Vascular Imaging of the Head and Neck – Case A

This case is the first of four cases that go with the vascular capstone course. On that page, there is a scrollable case that you can go through to teach you how to approach a CTA of the head in a real patient.

This case is an 80 year-old woman who presented with altered mental status. Take a look and see what you think before continuing on.

The patient in this case has subarachnoid and parenchymal hemorrhage on a noncontrast CT. Because aneurysms and vascular malformations are possible causes of subarachnoid hemorrhage, we proceeded with vascular imaging, or a CT angiogram of the head, to look for aneurysms or other possible vascular causes. Remember, for an intracranial hemorrhage you don’t need the CTA of the neck because these don’t commonly have any pathology that can explain intracranial hemorrhage.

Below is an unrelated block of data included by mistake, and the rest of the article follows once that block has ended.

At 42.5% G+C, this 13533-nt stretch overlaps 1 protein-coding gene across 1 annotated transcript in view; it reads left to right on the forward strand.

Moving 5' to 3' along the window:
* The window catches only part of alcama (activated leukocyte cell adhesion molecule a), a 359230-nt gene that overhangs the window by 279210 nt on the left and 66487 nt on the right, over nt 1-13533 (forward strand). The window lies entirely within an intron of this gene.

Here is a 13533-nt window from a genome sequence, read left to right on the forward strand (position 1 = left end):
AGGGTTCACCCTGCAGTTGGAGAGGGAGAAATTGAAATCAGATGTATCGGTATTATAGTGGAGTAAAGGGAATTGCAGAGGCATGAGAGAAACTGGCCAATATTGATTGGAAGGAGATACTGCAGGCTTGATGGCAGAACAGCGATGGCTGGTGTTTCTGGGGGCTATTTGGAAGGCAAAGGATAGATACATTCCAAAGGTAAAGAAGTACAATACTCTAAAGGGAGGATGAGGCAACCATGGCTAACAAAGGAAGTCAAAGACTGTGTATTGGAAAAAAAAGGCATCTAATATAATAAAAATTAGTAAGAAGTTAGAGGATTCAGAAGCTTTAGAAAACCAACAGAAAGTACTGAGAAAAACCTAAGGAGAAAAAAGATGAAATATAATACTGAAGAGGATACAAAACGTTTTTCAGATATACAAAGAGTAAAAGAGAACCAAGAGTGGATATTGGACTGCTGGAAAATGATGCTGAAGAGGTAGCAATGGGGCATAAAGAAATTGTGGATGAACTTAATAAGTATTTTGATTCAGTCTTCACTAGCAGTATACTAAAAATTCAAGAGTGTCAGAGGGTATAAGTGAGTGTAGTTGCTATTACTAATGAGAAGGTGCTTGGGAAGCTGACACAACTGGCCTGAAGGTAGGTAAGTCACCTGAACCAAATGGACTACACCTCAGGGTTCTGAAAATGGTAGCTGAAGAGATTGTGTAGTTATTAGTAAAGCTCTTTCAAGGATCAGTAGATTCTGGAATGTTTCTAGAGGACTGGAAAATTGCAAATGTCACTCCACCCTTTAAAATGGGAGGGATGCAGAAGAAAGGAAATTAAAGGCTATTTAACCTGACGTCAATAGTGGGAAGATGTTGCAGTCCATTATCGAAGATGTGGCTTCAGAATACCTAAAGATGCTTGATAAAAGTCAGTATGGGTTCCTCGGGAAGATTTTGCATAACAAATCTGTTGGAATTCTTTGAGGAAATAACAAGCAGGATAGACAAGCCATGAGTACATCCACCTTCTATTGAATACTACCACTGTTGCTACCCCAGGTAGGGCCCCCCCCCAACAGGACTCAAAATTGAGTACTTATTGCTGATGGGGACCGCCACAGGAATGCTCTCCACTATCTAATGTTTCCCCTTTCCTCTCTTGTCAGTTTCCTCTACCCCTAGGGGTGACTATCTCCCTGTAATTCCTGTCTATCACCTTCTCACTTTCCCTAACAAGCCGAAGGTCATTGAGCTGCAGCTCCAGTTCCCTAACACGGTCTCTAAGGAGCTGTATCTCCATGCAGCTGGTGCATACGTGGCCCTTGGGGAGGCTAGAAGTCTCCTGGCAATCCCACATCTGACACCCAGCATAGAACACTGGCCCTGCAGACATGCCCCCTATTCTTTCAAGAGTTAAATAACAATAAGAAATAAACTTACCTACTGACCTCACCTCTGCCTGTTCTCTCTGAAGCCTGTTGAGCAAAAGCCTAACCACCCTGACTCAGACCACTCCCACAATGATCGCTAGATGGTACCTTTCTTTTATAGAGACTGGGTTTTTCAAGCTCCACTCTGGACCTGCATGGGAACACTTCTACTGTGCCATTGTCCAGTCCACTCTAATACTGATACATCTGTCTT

On the CTA, you see multiple abnormal outpouchings of the intracranial vessels, otherwise known as an aneurysm. Intracranial aneurysms are abnormal outpouchings of the vessels thatt contain all the layers of the vessel wall (true aneurysms). They have a risk of rupture of several percent per year, and can be treated with surgical clipping or endovascular methods such as coils. Remember, it is common for patients to have more than one aneurysm, as is seen in this case.

Once you’ve finished this video, I recommend going back to the vascular capstone course, where you can review the other browseable cases with explanations. The capstone overview is here, if you’d like to see all the cases and videos.

Or, see all of the vascular capstone videos in the vascular imaging capstone playlist.